Age is a major factor in who uses mail-in ballots. During the 2016 election, Trump had an advantage among voters aged 50+.⁵ In data found in the 2016 Cooperative Congressional Election Study (CCES), voters in the age group 65+ voted more by mail-in ballots (absentee, all-mail voting) than any other age group during the 2016 election.⁶ What I found really interesting looking at this dataset was that this same age group( 65+ years old) is also the most likely to oppose the expansion of mail-in ballot policies compared to any other age group.

It is important to consider age not just in the context of mail-in voting, but also voting in the time of COVID-19. In the Morning Consult poll,74% of voters aged 65+ responded that they would be ‘very’ or ‘somewhat concerned’ about voting in-person if the coronavirus were still a threat in November. And they should be worried. According to data from the CDC’s website, adults aged 60+ are the most affected by COVID-19.

I bring these points up not just to show how ironic Trump’s resistance to mail-in ballots is, especially after looking at how successful it is for his supporters in states like Florida or Arizona⁷, but to illustrate how the message of opposing mail-in ballots during this current health crisis could negatively affect Trump’s voters in other states. States that recently elected Democratic governors, and legislatures, who are trying to make access to mail-in ballots easier for everyone during the coronavirus.

One example has been Kentucky, a state whose electoral votes have gone to every Republican presidential candidate during the last five presidential elections. Yet, with the recent election of Democratic Gov. Andy Beshear over Republican Matt Bevin, Beshear signed an executive order allowing Kentuckians to participate in mail-in voting without needing an excuse to vote due to COVID-19 ⁸.

For other states such as Minnesota, where members of the Republican leadership are opposing expanding mail-in ballot policies, it could mean that many voters who voted for Trump during the 2016 election may find themselves too afraid to vote in person due to fear of contracting the virus.

Personally, I support expanding mail-in ballot policies, more so because of the coronavirus. I have voted in-person in every election (presidential, state, and local elections) since I turned 18. Yet, as someone with a pre-existing condition and who lives with someone that is vulnerable to the virus, I do worry about voting in-person this time around. I would like to have the option to vote by mail for my own safety. I live in NY State, and thankfully Gov. Cuomo signed an executive order allowing voters in NY to receive mail-in ballots for the presidential primary.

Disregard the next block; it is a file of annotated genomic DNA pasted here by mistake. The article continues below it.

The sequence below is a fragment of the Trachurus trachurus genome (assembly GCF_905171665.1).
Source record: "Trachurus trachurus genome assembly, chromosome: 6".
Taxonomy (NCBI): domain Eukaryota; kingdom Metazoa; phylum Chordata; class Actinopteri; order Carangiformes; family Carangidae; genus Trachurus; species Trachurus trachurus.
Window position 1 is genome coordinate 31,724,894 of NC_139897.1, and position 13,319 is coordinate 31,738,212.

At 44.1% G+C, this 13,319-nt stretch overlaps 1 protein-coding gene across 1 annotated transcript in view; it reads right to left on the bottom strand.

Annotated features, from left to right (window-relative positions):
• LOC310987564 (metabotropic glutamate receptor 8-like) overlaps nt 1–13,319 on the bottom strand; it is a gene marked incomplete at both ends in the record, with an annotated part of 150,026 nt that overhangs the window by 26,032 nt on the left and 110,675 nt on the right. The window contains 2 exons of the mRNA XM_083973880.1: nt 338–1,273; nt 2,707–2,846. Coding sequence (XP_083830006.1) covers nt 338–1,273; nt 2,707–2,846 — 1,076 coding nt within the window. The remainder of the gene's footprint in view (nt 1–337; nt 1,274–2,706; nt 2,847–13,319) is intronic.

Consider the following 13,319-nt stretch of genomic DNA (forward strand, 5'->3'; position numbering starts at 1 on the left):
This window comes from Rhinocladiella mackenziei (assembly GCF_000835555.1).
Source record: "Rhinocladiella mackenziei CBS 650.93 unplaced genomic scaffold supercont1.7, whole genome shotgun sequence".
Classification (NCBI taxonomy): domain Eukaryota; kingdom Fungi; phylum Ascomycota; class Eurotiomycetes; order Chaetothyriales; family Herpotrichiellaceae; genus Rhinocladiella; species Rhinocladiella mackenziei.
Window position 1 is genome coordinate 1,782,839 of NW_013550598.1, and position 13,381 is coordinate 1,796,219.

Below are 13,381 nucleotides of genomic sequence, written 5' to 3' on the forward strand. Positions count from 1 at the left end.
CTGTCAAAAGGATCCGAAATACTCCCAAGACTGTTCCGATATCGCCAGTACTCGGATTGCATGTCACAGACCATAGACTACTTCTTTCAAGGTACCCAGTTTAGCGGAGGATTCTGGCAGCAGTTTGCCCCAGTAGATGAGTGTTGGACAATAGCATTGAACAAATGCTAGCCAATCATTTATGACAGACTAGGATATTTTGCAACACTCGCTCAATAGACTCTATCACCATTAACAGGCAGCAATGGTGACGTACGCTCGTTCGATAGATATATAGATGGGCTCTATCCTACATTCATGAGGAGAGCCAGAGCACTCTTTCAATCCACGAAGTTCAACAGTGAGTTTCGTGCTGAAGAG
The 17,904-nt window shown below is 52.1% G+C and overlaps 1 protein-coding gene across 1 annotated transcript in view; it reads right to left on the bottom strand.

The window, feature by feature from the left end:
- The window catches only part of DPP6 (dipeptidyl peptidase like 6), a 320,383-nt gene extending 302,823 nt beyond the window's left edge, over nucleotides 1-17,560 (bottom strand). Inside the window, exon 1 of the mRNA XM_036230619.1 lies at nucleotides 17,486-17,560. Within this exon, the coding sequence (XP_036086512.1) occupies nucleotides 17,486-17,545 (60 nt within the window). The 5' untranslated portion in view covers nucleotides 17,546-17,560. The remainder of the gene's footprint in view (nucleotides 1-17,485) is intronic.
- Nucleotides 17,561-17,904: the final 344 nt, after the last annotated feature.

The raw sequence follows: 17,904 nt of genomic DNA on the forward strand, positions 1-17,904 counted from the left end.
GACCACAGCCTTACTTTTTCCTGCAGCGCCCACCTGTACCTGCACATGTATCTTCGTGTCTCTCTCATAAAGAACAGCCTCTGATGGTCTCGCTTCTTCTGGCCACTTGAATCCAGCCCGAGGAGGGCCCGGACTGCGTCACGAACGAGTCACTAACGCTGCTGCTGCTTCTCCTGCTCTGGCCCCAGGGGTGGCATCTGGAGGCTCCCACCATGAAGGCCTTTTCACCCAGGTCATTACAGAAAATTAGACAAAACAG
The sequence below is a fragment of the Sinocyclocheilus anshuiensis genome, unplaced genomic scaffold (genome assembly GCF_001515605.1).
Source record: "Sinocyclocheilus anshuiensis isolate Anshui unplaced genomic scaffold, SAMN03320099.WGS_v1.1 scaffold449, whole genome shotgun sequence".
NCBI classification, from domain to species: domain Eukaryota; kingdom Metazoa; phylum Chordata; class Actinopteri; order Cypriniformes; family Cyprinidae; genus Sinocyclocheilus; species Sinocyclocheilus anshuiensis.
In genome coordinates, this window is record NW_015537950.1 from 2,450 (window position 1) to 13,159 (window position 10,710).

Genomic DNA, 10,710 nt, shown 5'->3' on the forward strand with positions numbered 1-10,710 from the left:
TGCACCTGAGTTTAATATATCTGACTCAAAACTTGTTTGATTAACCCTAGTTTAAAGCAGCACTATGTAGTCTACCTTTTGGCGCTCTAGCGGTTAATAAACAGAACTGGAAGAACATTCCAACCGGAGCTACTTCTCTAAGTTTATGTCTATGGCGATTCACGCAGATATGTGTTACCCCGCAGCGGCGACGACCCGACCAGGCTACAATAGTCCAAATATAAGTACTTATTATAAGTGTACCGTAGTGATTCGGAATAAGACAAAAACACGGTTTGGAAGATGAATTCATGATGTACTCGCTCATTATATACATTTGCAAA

Currently, there is a bill that has passed the House of Representatives called the VoteSafe Act of 2020. Senator Kamala Harris has her own version of the bill in the Senate which hopes to expand mail-in ballot initiatives along with other logistical and security measures for the upcoming election.

VoteSafe Act of 2020


For the sake of this post, I am going to focus on the VoteSafe Act of 2020 as it pertains to mail-in ballots and in-person voting, but there are other parts of the bill that discusses election security as well. I will be reviewing the bill put forth by Kamala Harris in the Senate. There is a version that was introduced in the House of Representatives by [D-CA] Rep. Zoe Lofgren.

The VoteSafe Act of 2020 authorizes a budget of $5 billion dollars to improve the current infrastructure of elections (i.e voting machine cybersecurity, software patches for current machines, a fund for new machines for states that need them, paper ballot backup requirements for elections, etc. ) and to expand the accessibility of mail-in ballots of all states.

Mail-In Ballots

Section 3 of the bill is where support for improving the mail-in ballot infrastructure and policies are cited. The first part is:

  • permit ‘no-excuse’ absentee ballots in all states and jurisdictions.

This would allow everyone that is not a part of the ‘all-mail’ voting system the ability to request absentee ballots without an excuse, which in some cases even requires a notary. This would ensure that people could vote without fear of voting in-person, especially those most vulnerable to COVID-19.

There are also provisions in the bill to make mail-in voting more accessible to every type of voter such as the disabled or for those who may not be entirely proficient in English.

  • For voters with disabilities, they can vote remotely through the Remote Access Vote By Mail (RAVBM). It is a ballot reading software that aids the voter in marking their ballot. The voter must then print out and send back the ballot in the mail.
  • Voters with disabilities can also receive assistance from a person of their choosing in order to complete their vote and then mail in the ballot.
  • The VoteSafe Act also aims to make sure that the mail-in ballots are written in multiple languages and allow for language assistance services.

The bill goes into how to remedy these issues with mail-in ballots as well.

  • If the ballot has any error such as a mismatching signature or even missing a signature, then the voter should be notified and be provided the opportunity to fix the issue.